It’s often said that freedom isn’t free; to that end, the concept of free agency was kind of a big deal when it was first introduced in professional sports leagues like the NFL (in 1993) and the NBA (in 1988). And now, decades later, it’s the National Women’s Soccer League’s turn to get a taste of liberation, with ESPN reporting that the NWSL and the NWSL Players Association agreed to their first-ever collective bargaining agreement on Monday.
Per ESPN, as part of the landmark deal, players who have spent six or more years in the league will be eligible for free agency beginning with the 2023 season. In 2024, players with five years will receive the same privileges, and restricted free agency will be awarded to players with three years of service. As for waived players, they’ll receive a month of housing and health insurance in addition to four weeks of severance pay.
There’s also this juicy bit of information regarding my favorite word: Raises.
The contract also raises the minimum salary by 60% to $35,000 with 4% annual increases, and it includes increased levels of free housing, transportation, 401(k) matching contributions, health insurance and other benefits. According to the league, that will increase the average total compensation for players by more than 30% to $54,000 over the 2021 season.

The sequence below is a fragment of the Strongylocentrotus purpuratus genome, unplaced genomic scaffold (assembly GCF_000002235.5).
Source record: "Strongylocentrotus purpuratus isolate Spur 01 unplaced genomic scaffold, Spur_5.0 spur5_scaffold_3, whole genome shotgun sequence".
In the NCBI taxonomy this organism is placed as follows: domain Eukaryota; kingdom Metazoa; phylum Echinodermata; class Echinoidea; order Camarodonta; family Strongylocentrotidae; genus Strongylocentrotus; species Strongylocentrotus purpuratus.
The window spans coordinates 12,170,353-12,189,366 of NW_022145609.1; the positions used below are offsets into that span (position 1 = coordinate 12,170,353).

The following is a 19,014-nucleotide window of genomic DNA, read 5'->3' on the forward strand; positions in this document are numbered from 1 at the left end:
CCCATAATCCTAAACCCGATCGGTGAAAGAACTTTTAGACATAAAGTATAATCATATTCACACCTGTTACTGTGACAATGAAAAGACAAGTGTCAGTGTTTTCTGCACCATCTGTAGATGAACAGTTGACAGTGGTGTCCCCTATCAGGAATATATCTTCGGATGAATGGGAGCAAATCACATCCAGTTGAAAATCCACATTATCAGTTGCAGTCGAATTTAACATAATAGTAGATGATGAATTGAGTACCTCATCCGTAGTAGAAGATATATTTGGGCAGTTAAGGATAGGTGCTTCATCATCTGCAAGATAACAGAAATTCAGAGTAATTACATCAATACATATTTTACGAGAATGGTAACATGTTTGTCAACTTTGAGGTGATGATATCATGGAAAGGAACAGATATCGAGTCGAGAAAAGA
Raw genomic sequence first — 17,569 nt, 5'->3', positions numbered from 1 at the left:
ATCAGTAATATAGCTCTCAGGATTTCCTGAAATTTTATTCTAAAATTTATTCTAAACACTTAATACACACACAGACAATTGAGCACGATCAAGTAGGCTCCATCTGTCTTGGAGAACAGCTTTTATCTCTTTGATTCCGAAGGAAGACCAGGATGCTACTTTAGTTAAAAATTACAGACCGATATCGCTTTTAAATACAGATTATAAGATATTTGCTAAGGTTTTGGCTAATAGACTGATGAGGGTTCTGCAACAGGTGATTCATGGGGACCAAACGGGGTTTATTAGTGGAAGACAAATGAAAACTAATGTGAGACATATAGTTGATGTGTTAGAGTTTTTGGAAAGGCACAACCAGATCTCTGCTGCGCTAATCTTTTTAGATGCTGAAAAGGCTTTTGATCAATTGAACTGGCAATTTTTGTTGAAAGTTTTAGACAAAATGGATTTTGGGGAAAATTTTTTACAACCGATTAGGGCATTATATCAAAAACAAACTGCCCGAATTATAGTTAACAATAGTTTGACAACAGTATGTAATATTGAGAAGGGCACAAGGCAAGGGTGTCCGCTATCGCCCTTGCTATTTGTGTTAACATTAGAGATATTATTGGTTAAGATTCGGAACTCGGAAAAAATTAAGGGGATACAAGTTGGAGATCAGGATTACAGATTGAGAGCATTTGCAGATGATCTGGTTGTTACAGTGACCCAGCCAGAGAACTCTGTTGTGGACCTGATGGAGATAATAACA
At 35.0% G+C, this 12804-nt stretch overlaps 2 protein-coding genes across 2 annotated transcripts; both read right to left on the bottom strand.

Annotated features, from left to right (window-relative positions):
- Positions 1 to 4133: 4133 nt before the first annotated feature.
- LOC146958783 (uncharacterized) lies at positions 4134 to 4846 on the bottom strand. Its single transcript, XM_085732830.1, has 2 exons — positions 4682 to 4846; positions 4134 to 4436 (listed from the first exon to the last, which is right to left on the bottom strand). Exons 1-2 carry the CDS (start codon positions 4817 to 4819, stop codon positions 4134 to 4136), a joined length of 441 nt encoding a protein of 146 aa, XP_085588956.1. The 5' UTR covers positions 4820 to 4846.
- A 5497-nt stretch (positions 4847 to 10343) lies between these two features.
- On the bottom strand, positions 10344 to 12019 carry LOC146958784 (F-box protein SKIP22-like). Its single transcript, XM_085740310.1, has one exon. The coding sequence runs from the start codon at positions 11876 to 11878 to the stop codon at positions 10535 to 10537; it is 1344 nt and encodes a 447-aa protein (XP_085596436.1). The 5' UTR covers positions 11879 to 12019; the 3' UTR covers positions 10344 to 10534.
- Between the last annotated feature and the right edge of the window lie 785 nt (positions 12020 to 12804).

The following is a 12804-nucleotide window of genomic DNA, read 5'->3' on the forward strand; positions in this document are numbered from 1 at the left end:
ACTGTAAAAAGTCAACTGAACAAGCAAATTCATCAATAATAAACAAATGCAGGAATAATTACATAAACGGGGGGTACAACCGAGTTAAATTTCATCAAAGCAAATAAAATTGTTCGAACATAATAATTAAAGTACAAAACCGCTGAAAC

In 2021, the minimum salary per player was $22,000, prompting the NWSLPA to launch its #NoMoreSideHustles campaign because many players had to work second jobs to get by.
“This is a historic moment for women’s soccer in the United States,” NWSL interim CEO Marla Messing said in a statement provided to ESPN. “This transformative agreement represents deserved advancements for our players, including significantly stronger compensation packages and benefits, enhanced training and playing environments, and a long-term commitment to continually improve the standards we all regard as essential to securing our position as the best women’s soccer league in the world.”
“Players drove every decision in this process,” NWSLPA executive director Meghann Burke said in a statement. “Over more than 40 bargaining sessions, these players stood strong and stood together, right up to the moment of ratification. This is a historic moment not only for our sport and our league, but for all working people who stand up and stand together.”